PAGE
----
Piazza Armerina. The Villa Romana del Casale is located about 5km outside the town of Piazza Armerina. It is the richest, largest and most complex collection of late Roman mosaics in the world. The Villa Romana del Casale is a UNESCO World Heritage Site. The Villa Roman del Casale was constructed on the remains of an older villa in the first quarter of the fourth century, probably as the centre of a huge latifundium covering the entire surrounding area. How long the villa kept this role is not known, maybe for less that 150 years, but the complex remained inhabited and a village grew around it, named Platia, derived from palatium. It was damaged, maybe destroyed during the domination of the Vandals and the Visigoths, but the buildings remained in use, at least in part, during the Byzantine and Arab period. The site was finally abandoned for good when a landslide covered the villa in the 12th century CE, and remaining inhabitants moved to the current location of Piazza Armerina. The existence of the villa was almost entirely forgotten (some of the tallest parts have always been above ground) and the area used for cultivation. Pieces of mosaics and some columns were found early in the 19th century, and some excavations were carried out later in that century, but the first serious excavations were performed by Paolo Orsi in 1929, and later by Giuseppe Cultrera in 1935-39. The latest major excavations were in the period 1950-60 by Gino Vinicio Gentile after which the current cover was build. A few very localised excavations have been performed in the 1970s by Andrea Carandini.

Pelagian islands. These islands surrounded by the deep sea separating Sicily (225 km) and Tunisia (100 km) take their name from the Greek word "pèlagos" (sea). Europe's southernmost point is Capo Maluk of Lampedusa at a latitude of 35°30' North. This latitude explains the typically "African" climate and environment of the three Paelagian Islands: Lampedusa, Linosa and Lampione (province of Agrigento).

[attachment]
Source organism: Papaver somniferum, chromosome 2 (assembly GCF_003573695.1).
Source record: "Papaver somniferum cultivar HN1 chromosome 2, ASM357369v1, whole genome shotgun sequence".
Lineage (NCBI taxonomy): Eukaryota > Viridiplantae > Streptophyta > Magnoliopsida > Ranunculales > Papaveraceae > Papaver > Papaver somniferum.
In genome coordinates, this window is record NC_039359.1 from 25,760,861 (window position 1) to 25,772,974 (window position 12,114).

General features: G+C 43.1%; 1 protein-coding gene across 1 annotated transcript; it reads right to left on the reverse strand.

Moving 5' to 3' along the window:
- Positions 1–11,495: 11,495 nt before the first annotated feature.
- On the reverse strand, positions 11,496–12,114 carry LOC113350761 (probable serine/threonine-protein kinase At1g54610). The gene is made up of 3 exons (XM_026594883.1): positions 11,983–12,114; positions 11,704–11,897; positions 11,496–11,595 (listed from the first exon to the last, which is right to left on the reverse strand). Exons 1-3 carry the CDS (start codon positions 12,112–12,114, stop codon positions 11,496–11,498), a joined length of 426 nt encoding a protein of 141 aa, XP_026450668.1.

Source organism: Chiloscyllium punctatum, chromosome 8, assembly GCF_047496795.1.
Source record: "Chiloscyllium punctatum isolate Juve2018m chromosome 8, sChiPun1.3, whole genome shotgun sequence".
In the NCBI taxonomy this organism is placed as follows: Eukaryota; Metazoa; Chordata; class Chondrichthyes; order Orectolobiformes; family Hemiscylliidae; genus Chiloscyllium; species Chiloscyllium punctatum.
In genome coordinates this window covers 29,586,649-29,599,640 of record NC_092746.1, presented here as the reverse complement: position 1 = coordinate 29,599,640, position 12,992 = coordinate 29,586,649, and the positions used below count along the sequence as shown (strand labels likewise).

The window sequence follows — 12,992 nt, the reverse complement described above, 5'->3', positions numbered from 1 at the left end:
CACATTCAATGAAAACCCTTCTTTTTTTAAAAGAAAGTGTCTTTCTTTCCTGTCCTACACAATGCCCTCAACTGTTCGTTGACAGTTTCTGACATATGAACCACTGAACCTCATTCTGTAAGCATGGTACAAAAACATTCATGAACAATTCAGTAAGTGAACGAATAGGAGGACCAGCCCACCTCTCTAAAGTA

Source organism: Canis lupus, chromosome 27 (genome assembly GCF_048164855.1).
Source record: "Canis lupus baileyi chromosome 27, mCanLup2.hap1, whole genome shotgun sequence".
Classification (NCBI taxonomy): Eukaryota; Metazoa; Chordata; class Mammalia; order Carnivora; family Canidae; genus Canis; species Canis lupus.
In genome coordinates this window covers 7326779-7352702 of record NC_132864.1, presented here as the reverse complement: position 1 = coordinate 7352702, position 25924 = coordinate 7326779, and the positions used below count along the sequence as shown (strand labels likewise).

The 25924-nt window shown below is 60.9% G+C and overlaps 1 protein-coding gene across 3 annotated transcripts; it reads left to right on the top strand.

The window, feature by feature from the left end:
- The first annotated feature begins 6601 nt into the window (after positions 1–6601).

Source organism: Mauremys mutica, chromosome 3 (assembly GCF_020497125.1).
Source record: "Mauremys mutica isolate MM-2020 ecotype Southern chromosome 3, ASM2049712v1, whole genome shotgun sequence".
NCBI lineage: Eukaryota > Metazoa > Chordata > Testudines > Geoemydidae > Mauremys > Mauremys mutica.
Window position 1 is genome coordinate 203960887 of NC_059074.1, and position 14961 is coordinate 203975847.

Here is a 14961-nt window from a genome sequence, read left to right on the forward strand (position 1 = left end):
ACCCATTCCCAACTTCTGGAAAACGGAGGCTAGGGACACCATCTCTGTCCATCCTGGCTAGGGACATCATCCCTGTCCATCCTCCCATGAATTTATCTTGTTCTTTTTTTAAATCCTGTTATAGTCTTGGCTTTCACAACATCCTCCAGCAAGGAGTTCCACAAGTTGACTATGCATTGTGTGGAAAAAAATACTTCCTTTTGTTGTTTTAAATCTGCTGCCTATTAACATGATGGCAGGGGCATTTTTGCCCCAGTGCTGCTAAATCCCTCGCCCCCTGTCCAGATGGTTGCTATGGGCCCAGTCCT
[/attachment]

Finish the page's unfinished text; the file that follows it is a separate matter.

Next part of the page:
Pirandello, Luigi (1867-1936). TOWARD the close of 1934, when the Swedish Academy of Literature in Stockholm looked around to see what man in the field of literature had produced the most distinguished work of an idealistic tendency, their choice fell on Luigi Pirandello, an Italian novelist and playwright, native of Sicily. Luigi Pirandello spent the first nineteen years of his life uneventfully in Sicily. When he was nineteen he went to Rome to study at the university, and in 1891 went to Germany where he presently received a degree in Philosophy and philology from the University of Bonn. Pirandello wrote novels and short stories during some thirty years before he began writing for the stage. For the most part they created no great stir even in his native Italy. Some critics claim that the reason for the lack of interest in Pirandello's writings in inherent in the stories themselves; others, that the lack of recognition was due to the fact that he was a genius a quarter-century ahead of his time. Probably the best known of his novels is The Late Mattia Pascal which appeared in 1904. It is the story of a man who shams death, then tries in vain to begin life anew in a different atmosphere and under another name. Pirandello's short stories have been gathered together in one volume under the title, Novelle per un Anno . . . a collected edition of 365 short stories, one for every day of the year. With his dramatic work Pirandello sprang suddenly into the fame that was denied his strictly literary efforts. The play that first brought him to prominence, both in Italy and in foreign countries, was Six Characters in Search of an Author. In this play he introduces the design with which all his subsequent plays deal to a greater or lesser extent . . . the ambiguous relationship between reality and belief. Six Characters, however, is more than the expounding of a theory; it is likewise more than just a "trick" play. It is a dramatization of the artistic process of creation, whether for the stage or the novel. Other Pirandello plays well known to the literati if not to the general public are: Right You Are, Henry IV, Tonight We Improvise, Each in His Own Way, Liolà, and As You Desire Me. In 1934, he was awarded the Nobel Prize for Literature. p> Porto Empedocle is a town and comune in Italy on the coast of the Strait of Sicily, administratively part of the province of Agrigento. The primary industries of Porto Empedocle are agriculture, fishing, ironworking, pharmaceuticals and rock salt refining. Charles V, Holy Roman Emperor, ordered a tower built to protect the territory's reserves of harvested grain in the fifteenth century. Later the tower was converted to a prison and is now a social and cultural center. The comune became autonomous in 1853. The town took its present name in 1863. It is named after the Agrigentine philosopher Empedocles. In 2003, the town changed its official denomination to Porto Empedocle Vigata, after the name of the fictional town where the popular novels by Andrea Camilleri, famous Italian writer and native of Porto Empedocle, about detective Inspector Montalbano are placed. The main church is Parrocchia Maria SS.del Buon Consiglio, which is located in the center of the town. The marl Scala dei Turchi is located nearby, on the coast of Realmonte.